It seems to me that there are numerous different approaches to parenting, and we’re all pretty much flying blind. None of us knows for definite that what we’re doing is the 100% right choice, that we’re not inadvertently damaging our children, that our children won’t grow up and wish we’d done something different.
When I was studying developmental psychology, I had naively chosen the course thinking it would tell me something along the lines of “and then, aged 12 months, the child can understand this, and is physically able to do this…” What it actually teaches you is a history of theory: this guy did a study where this happened, so he said children develop like this, then this guy came along and said actually, I think it’s like this and did a study to prove it. Even the genuine experts aren’t experts.
I have already written about how I don’t trust the advice of people who’ve made their name out of being a nanny – their job is to resolve behaviour issues quickly and without drama. This includes Supernanny and Gina Ford; to me, neither can be classed as any sort of an expert when they don’t have children themselves and are busy making a substantive living out of telling us what to do.
I love Sarah Ockwell-Smith; her approach to parenting is much more gentle and close to my own ideas. She is more knowledgeable, as she has four children of her own so you know that what she’s telling you to do, she’s tried and tested on her own kids. She does her homework, and her advice is backed up by reference to studies as well as her own experience. Still though, for every study saying one thing, you can usually find two saying the exact opposite. I love what Ockwell-Smith has to say, but I would probably call her “well read” rather than a parenting expert.
I am a massive fan of attachment parenting; I bought a Dr Sears book and loved every word of it. I still don’t think Dr Sears or his wife are experts. I think they have a lot of valuable experience, and a lot of great ideas, but they can’t possibly be parenting experts when every child and every parent are different. Also, the whole point of attachment parenting is that you go by your instincts, not by a set of instructions!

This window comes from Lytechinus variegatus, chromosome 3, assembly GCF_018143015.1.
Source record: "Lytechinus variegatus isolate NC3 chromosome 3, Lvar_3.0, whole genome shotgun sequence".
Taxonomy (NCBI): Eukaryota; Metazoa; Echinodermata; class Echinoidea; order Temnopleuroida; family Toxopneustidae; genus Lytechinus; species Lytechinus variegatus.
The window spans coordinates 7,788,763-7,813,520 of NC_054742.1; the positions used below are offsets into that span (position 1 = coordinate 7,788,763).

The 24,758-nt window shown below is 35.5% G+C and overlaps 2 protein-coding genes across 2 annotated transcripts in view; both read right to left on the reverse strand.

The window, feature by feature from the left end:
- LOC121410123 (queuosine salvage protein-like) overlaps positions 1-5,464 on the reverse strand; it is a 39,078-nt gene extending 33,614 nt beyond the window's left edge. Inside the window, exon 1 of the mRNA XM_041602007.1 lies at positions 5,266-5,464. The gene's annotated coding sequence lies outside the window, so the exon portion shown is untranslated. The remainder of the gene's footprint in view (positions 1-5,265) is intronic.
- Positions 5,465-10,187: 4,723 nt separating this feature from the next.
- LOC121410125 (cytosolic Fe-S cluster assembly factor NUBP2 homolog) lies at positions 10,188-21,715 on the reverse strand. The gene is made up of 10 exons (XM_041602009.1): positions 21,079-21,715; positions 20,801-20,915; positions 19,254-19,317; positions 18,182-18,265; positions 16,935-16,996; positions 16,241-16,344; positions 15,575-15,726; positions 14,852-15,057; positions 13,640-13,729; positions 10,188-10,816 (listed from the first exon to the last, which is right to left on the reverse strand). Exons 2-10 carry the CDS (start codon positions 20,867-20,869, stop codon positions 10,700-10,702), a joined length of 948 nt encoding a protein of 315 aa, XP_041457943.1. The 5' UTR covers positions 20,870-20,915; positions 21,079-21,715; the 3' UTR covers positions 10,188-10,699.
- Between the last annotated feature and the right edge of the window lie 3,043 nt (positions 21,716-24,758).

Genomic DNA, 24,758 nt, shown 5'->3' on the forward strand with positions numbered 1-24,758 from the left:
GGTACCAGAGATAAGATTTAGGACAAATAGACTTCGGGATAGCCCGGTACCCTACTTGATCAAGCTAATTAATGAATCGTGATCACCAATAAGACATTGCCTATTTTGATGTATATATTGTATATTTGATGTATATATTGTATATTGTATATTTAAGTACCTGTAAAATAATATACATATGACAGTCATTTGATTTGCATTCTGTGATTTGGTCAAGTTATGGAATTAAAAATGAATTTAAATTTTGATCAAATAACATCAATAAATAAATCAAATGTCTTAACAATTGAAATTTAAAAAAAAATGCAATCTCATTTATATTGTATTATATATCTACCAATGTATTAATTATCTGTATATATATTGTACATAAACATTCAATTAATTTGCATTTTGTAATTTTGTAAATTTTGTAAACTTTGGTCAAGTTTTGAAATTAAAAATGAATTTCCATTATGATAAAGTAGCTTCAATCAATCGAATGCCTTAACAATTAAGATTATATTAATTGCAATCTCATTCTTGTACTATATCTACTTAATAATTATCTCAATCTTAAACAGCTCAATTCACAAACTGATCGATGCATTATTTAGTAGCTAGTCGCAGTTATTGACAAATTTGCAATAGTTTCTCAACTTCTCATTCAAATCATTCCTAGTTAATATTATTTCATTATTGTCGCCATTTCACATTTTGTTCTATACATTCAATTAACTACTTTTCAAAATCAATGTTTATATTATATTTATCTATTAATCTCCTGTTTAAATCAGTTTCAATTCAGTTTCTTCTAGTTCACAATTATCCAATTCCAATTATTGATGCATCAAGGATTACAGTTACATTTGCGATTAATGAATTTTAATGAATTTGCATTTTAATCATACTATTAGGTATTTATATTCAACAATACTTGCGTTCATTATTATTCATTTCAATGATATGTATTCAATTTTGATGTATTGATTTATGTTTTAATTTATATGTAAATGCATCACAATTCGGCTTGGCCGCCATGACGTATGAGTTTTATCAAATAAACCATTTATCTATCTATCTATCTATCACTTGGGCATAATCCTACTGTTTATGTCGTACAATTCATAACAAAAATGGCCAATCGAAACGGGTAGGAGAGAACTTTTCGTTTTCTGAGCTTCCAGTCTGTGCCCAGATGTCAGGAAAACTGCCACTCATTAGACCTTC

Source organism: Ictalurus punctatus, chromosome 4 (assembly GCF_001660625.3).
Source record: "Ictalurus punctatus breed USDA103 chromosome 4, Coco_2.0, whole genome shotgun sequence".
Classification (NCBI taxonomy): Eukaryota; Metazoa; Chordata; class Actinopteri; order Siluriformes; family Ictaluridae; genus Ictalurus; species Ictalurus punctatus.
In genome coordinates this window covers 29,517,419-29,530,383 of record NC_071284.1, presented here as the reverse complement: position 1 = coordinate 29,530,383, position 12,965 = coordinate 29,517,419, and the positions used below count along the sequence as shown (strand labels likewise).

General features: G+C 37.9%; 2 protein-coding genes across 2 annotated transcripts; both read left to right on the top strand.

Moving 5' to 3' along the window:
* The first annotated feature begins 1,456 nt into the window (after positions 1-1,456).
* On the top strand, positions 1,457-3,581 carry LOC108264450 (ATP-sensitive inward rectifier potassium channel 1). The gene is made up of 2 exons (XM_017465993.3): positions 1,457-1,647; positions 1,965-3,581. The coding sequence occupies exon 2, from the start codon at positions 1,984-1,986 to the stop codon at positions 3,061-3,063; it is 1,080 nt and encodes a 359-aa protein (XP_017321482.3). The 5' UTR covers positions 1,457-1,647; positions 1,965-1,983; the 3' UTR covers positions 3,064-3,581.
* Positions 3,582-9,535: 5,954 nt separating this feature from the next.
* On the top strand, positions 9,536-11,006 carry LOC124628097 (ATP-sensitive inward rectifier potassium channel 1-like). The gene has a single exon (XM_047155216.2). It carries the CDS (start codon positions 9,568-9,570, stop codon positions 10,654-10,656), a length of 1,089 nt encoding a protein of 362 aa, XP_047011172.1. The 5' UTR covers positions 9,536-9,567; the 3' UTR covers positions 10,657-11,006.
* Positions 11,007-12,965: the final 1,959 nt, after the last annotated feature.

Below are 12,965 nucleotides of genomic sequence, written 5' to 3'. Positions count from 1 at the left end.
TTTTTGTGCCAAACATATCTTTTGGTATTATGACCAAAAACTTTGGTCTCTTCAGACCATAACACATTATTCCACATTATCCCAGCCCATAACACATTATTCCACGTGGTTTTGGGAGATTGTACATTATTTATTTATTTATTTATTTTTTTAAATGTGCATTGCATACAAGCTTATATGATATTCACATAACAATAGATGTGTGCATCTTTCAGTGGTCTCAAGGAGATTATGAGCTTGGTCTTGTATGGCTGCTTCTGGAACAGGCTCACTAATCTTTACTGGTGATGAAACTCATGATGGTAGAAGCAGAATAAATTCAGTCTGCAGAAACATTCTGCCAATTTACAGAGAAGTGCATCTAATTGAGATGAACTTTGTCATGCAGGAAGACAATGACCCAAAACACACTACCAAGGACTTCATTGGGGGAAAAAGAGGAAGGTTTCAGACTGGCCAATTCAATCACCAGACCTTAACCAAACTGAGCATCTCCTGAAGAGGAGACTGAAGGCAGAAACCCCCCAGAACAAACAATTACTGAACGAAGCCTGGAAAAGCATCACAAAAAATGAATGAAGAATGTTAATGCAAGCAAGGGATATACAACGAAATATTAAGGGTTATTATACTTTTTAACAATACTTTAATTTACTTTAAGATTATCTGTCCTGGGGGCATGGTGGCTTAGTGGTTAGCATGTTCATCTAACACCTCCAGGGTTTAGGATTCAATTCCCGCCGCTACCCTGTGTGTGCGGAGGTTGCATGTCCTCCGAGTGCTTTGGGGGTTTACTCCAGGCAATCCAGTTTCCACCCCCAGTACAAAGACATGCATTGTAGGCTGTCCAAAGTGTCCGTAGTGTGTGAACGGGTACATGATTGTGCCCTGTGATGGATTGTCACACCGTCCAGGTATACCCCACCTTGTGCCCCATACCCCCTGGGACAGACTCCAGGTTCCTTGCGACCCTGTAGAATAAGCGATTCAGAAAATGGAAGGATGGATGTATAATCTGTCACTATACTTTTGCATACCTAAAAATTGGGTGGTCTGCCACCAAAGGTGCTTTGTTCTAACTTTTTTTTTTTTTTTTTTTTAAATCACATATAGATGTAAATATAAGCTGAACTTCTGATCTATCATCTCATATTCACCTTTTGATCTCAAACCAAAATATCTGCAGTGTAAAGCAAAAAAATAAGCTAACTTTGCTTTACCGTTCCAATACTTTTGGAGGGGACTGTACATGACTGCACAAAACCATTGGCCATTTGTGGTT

It is also worth noting that health visitors are not experts. In order to become a health visitor in the UK, one must be either a registered nurse or a midwife – so someone who looks after sick people, or someone who deals with pregnancy, childcare and immediate post-natal care. Training to go on and become a health visitor then takes just one year (if training full time). How much do you think a person can learn about babies, child development, sleep issues, weaning etc, in one year? On top of learning the regulations and requirements, that is. The majority of advice a health visitor gives out is based on their opinion. Considered as it may be, it’s still just one person’s opinion. I’m the first person to say how utterly amazing our health visitor was – but over the last two years I have heard some horror stories that made me realise that sadly, she was in the minority. Health visitors are not parenting experts; they are people who have weighed a lot of babies.
I am not a parenting expert. You are not a parenting expert. Your mother is not a parenting expert. Your mother-in-law is not a parenting expert. The woman up the road who keeps telling you to put a hat on your baby’s head? NOT A PARENTING EXPERT.
I know a lot of stuff. When S was born I was so worried about every single tiny aspect of parenting, I bought a shedload of books, and I borrowed even more from the library. Do you know what I learned? I learned that everyone has an opinion on how you should raise your child. And you probably shouldn’t listen to any of them, unless they resonate particularly with you. Even if it’s your mum.
I do definitely consider myself to be an expert; I am the world authority on my child. I know that when she wakes crying in the night, I can usually get her back to sleep with a bit of Baa Baa Black Sheep. I know that she loves porridge and hates eggs. All children are different though, and I’m willing to bet there aren’t many other toddlers out there for whom being handed a banana on the way into the supermarket guarantees their mother enough time to do the shopping before it gets boring.
I don’t know anything worth knowing about your child, though. And neither does anyone else – except you. Do not listen to them.
So what do you do? How do you decide the best way to raise your child?
I can’t tell you what to do, but I can tell you what I’ve done thus far. I read a lot of books; I always have at least one parenting book on the go. But I only stick with the ones whose ideas seem reasonable to me after the first few pages. I’ve never reached the end of a Gina Ford book. I ask people whose children seem happy and well adjusted (not necessarily “well behaved”). I don’t ask people who are always on Facebook complaining about their kids. And then, I put it all together and I make my own decision. What feels right to me? What can I not bear the thought of doing? What will get us through tonight, and not make me feel like the world’s worst mother?
At first, it’s terrifying. After a while, I found I began to trust my own judgement. I began to trust that actually, yes, this is my child and I do know best. Better even than a so-called expert.
There will always be someone who disagrees with your approach; there will always be someone who tells you in an authoritative tone that you are doing it wrong. To those people I generally point out that S is my child, and it’s my choice.
Of course, since I’m not an expert, you should feel under no pressure whatsoever to listen to a word I have to say!